Written by Tara June Winch
Contemporary, Cultural, Diversity
10th Anniversary Edition Published January 1st 2016
Thank you to UQP
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When May’s mother dies suddenly, she and her brother Billy are taken in by Aunty. However, their loss leaves them both searching for their place in a world that doesn’t seem to want them. While Billy takes his own destructive path, May sets out to find her father and her Aboriginal identity.
Her journey leads her from the Australian east coast to the far north, but it is the people she meets, not the destinations, that teach her what it is to belong.
Swallow the Air is an unforgettable story of living in a torn world and finding the thread to help sew it back together.
Aboriginal girl May Gibson's mother tragically took her own life, leaving May and older brother Billy behind. The two now find themselves living with their Aunt, a woman dependent on alcohol and abused by her boyfriend until Billy defends the woman who took the two orphaned children into her home. Billy walked out, while May stayed behind to pick up what little hope remained.
We didn't talk about Mum or our Dad's or all the booze and shit around us, we knew the world in the same way that we knew each other, in the quietness than we shared.
May wants to feel a sense of family once more, her journey taking her back to her ancestral community where her mother once shared her stories. Along her path to family, May encounters others that will shape her, her experiences driving her further into the wide, red land.
Swallow The Air is absolutely breathtaking. An emotional journey of Australia and it's indigenous community through the eyes of a young girl touched by sadness. Never have I felt so moved by any work of fiction. May was a character representative of aspects of our broken country, where Aboriginal communities are left behind while white society moves forward. Her struggle made my heart ache with grief, losing her mother at such a tender age and trying to find that sense of family once more.
The prose is lyrical, yet incredibly haunting. The vividness of May's journey from the mining Town of Wollongong to the far north of Australia truly is a love letter to outback Australia. She sees beauty in the land we take for granted while her vision without a doubt creating wanderlust in readers. Equally exposed to abuse as she is to the kindness strangers, May's spirit shines. She's determined and intelligent, but hasn't been given an opportunity for an education or carefree life that most children are now afforded, so seeks out the family she never knew to learn about herself and her heritage.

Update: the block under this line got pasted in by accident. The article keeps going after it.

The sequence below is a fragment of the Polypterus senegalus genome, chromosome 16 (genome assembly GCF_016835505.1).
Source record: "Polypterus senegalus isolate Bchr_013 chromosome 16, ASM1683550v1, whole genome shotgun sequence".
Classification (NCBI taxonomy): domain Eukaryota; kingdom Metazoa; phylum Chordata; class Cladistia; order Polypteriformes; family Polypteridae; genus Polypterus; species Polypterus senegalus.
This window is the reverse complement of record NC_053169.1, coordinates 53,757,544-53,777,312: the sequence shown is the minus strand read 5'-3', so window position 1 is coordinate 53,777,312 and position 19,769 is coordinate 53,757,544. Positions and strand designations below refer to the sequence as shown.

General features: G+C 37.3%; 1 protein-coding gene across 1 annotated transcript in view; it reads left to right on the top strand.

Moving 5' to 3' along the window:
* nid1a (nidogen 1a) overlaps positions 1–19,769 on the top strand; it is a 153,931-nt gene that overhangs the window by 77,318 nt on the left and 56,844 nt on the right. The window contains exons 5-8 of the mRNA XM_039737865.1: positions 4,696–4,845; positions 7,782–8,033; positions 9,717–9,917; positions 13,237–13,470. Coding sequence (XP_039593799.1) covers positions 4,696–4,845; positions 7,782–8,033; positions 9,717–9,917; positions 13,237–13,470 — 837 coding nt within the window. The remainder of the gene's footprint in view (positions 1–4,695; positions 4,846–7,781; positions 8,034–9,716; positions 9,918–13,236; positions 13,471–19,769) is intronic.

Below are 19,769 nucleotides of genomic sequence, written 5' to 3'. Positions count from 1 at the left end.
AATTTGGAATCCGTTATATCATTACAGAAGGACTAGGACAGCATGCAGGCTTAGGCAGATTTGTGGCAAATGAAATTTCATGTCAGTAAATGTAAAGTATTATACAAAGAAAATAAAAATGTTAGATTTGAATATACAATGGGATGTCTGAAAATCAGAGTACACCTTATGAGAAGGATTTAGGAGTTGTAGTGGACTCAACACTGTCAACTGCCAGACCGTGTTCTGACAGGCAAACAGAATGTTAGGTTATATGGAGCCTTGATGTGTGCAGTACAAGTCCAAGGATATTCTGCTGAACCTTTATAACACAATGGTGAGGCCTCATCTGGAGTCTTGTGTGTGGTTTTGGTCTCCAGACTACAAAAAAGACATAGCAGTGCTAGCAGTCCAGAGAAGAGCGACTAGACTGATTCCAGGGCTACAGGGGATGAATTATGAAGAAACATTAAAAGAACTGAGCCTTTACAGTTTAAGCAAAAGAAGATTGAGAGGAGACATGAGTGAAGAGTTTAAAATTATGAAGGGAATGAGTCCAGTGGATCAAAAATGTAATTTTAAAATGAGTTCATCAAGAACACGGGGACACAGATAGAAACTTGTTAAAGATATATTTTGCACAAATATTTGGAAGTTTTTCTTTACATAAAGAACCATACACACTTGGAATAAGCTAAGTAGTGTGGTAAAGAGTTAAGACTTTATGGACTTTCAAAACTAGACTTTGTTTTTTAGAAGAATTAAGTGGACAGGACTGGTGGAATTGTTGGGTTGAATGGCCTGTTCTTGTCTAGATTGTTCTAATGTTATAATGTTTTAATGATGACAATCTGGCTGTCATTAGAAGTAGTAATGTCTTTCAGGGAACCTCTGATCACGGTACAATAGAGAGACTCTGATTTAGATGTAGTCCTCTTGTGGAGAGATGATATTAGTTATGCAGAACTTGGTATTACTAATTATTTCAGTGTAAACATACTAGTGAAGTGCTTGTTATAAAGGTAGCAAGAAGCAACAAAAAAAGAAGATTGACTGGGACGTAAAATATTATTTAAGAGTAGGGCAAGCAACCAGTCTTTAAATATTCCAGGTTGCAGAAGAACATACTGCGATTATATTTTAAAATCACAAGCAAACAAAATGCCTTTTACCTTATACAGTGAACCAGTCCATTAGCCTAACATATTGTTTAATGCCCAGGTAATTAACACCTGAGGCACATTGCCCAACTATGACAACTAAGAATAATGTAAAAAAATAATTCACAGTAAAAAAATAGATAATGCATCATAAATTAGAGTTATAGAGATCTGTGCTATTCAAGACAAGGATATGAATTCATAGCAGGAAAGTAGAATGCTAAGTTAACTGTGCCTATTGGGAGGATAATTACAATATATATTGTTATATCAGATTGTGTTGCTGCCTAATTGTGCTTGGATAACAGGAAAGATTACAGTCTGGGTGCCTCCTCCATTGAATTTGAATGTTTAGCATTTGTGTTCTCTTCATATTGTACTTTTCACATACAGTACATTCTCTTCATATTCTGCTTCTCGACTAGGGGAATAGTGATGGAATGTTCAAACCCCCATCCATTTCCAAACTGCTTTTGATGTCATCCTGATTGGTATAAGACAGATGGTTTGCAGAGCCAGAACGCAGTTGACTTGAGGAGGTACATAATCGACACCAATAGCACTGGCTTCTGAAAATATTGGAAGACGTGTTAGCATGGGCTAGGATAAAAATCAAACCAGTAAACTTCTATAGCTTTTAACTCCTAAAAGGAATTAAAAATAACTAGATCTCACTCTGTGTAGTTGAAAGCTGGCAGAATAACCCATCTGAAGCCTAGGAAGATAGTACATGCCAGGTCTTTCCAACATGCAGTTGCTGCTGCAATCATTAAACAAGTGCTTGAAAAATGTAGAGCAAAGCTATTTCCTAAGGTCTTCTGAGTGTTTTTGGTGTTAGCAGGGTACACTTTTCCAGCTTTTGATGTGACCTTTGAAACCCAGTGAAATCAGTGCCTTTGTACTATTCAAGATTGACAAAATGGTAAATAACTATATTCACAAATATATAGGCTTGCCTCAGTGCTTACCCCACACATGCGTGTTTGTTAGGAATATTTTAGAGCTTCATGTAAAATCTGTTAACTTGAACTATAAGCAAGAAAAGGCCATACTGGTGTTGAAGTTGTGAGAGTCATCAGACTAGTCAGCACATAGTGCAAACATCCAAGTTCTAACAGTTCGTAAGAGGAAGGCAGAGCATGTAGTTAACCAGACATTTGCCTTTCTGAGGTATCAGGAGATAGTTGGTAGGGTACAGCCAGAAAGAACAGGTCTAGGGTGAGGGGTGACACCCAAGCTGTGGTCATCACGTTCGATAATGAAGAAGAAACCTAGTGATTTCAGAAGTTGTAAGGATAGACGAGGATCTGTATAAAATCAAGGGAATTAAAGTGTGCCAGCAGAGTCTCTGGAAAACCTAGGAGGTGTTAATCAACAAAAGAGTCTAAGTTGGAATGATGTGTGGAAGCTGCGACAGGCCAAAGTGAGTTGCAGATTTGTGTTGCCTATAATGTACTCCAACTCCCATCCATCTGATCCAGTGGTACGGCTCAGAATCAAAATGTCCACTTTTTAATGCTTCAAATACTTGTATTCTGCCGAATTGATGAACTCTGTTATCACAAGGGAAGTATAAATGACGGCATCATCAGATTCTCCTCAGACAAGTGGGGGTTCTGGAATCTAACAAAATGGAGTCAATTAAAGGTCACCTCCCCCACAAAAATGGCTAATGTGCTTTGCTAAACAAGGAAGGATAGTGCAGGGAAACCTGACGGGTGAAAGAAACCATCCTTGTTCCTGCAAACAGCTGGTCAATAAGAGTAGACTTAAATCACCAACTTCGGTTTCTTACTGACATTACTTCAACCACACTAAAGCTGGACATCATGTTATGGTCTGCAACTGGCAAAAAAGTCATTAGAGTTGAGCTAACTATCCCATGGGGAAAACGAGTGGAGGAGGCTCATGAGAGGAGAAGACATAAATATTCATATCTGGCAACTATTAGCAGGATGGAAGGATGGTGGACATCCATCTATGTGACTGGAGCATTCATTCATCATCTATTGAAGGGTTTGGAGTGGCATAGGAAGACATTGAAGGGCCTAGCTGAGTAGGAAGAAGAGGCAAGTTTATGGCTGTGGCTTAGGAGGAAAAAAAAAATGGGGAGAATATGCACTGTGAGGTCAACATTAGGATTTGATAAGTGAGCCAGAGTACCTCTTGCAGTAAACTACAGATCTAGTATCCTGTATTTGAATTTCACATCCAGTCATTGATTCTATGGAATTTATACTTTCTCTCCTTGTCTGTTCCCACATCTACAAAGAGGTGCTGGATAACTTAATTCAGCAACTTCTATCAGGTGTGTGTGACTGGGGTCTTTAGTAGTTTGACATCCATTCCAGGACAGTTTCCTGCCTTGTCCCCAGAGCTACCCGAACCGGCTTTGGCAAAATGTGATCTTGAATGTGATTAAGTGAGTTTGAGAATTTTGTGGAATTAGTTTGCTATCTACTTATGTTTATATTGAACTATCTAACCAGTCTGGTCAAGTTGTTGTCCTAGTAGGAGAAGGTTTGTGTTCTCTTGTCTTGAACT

Even beyond the storyline, the writing is immaculate. A mixture of lyricism and stark rawness rarely seen in young adult fiction.
Daylight blanching our dreamings, the gritty air fuming back to our noses, engines starting back in our listening, and we remember what we're all really seeing. Beach lines of gutters, trunks of layered windows, metal wings fleeing the sky, and dinner on the stove. We don't mind, because anytime we can leave in our minds.
One of the realities May also faces is how Indigenous Australians can be treated by our police, authorities and our communities. May's life isn't a stereotype, she's a young woman that society as a whole has neglected, representing our traditional land owners that have been overlooked. May's journey to search for her white father makes for an incredibly emotional read, finding herself, finding who she is and rising above the issues that plague her community and forging her own path.
Swallow The Air is a must read, in particular for fellow Australians who love fictional stories that are true to life. May's story is heartbreaking, poignant and joyful and I loved each and every moment of her journey. It's a love letter to our wide, red land despite our issues and differences. Tara June Winch is a phenomenal author who places the reader on the road to self discovery along with May, where you will share the sadness and hope of this remarkable young lady.
The Final Verdict
Kelly loved Swallow The Air and urges you all to buy a copy. Or ten. If you need more diversity within your young adult, a quiet lyricism and a storyline that will stay with you long after the final page is turned, buy it.
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